Osaka Gov. Hirofumi Yoshimura has drawn fire for suggesting that popular over-the-counter gargle medicines containing an antiseptic can have an effect on the spread of the coronavirus, causing the products to disappear from store shelves.
Some medical experts criticized the governor's recommendation of a gargling solution containing povidone-iodine as "unscientific," saying it is backed by limited data.
On Tuesday, Yoshimura said gargling with the solution reduced the number of people whose saliva samples tested positive for the virus, citing research conducted by a prefectural government-run hospital involving a limited number of 41 patients with mild symptoms.
The ratio of those testing positive among patients who gargled with the solution containing povidone-iodine four times a day dropped from 56.0 percent on the first day to 9.5 percent on the fourth day, compared with 68.8 percent and 40.0 percent among patients who did not, the survey showed.
Yoshimura said Wednesday the solution would "not prevent or cure" COVID-19, the respiratory disease caused by the virus, but suggested it may help curb the spread of droplet infections by reducing the amount of the virus in saliva.
The governor especially recommended people who have cold-like symptoms and their families, as well as workers in high-risk settings such as bars, restaurants and medical and care facilities, to use the solution.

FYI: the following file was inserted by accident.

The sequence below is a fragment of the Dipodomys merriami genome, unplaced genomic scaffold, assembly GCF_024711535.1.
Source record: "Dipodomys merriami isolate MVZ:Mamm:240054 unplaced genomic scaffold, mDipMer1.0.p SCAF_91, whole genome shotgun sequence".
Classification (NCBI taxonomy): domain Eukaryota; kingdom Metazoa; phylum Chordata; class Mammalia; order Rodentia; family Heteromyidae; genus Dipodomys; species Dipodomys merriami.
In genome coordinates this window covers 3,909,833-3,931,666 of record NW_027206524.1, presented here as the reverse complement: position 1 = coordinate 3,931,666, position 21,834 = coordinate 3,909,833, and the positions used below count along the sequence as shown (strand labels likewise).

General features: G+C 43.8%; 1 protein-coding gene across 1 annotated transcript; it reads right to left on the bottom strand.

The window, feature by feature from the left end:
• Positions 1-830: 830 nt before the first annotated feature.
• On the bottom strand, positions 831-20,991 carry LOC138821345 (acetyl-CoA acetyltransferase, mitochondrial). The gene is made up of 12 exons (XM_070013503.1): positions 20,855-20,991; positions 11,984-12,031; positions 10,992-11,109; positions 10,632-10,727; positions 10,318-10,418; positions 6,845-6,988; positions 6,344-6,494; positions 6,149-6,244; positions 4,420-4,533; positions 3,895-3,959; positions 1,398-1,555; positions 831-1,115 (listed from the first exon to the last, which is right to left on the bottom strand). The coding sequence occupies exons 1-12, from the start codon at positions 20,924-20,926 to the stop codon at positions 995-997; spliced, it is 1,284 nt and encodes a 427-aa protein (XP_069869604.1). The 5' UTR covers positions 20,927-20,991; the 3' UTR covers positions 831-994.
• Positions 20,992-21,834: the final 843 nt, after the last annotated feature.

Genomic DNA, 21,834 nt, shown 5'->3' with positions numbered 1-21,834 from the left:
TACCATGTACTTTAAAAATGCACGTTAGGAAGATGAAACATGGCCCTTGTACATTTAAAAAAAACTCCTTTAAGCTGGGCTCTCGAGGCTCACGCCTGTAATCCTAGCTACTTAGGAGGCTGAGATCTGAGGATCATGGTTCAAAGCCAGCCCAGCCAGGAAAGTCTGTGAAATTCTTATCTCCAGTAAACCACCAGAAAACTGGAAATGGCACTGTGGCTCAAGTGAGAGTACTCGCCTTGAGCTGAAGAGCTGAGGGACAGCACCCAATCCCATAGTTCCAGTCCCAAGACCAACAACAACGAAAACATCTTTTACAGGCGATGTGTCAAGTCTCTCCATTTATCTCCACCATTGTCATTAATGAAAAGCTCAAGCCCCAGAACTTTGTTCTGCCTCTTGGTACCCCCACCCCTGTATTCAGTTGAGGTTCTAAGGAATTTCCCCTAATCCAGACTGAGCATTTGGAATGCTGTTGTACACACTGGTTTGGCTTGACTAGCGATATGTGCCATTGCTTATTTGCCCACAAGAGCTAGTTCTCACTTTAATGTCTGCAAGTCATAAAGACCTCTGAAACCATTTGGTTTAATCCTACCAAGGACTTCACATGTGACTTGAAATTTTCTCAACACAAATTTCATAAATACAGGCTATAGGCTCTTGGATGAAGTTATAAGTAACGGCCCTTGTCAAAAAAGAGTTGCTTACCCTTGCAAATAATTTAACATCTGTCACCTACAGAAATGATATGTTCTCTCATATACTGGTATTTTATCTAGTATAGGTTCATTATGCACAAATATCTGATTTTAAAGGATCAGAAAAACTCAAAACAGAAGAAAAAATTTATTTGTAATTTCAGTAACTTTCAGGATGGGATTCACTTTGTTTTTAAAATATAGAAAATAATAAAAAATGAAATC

Akifumi Matsuyama of Osaka Habikino Medical Center, who led the survey, said the research has not proved the disinfectant could prevent the symptoms from deteriorating further or prevent virus transmissions between people and that it has no effect on virus that has already entered organs such as the lungs.
He said more samples are needed for further study and told reporters that Yoshimura's recommendation was based on "political judgement."
Soon after Tuesday's news conference, many consumers rushed to purchase the gargle medicines and some started reselling them at jacked-up prices online, despite Yoshimura advising against such a move.
On the governor's recommendation, Toshio Nakagawa, president of the Japan Medical Association, told a news conference Wednesday, "I believe there is not sufficient evidence at this point."
Some medical experts and Twitter users also warned of possible side effects, saying taking too much povidone-iodine could trigger health hazards among pregnant women and people with thyroid diseases, while others complained that the disinfectants would not reach those who really need them.
A Twitter user, who claims to be a pulmonologist and goes by @cutetanaka, pointed out the move could increase the number of patients whose test results are false negative, as polymerase chain reaction tests would fail to detect the virus in their saliva because of gargling with the solution.
Lawyer-turned-Osaka leader Yoshimura, 45, has raised his reputation over his handling of the coronavirus pandemic, although the western Japan prefecture has recently seen a resurgence in cases.
As of Wednesday, the prefecture has seen a total of 4,720 coronavirus infections, with around 200 cases being reported daily in recent days.
The Osaka prefectural government has asked nightlife establishments in the major entertainment district of Minami to close or shorten their hours of operations between Thursday and Aug. 20, offering 20,000 yen ($190) per day for those cooperating with the initiative.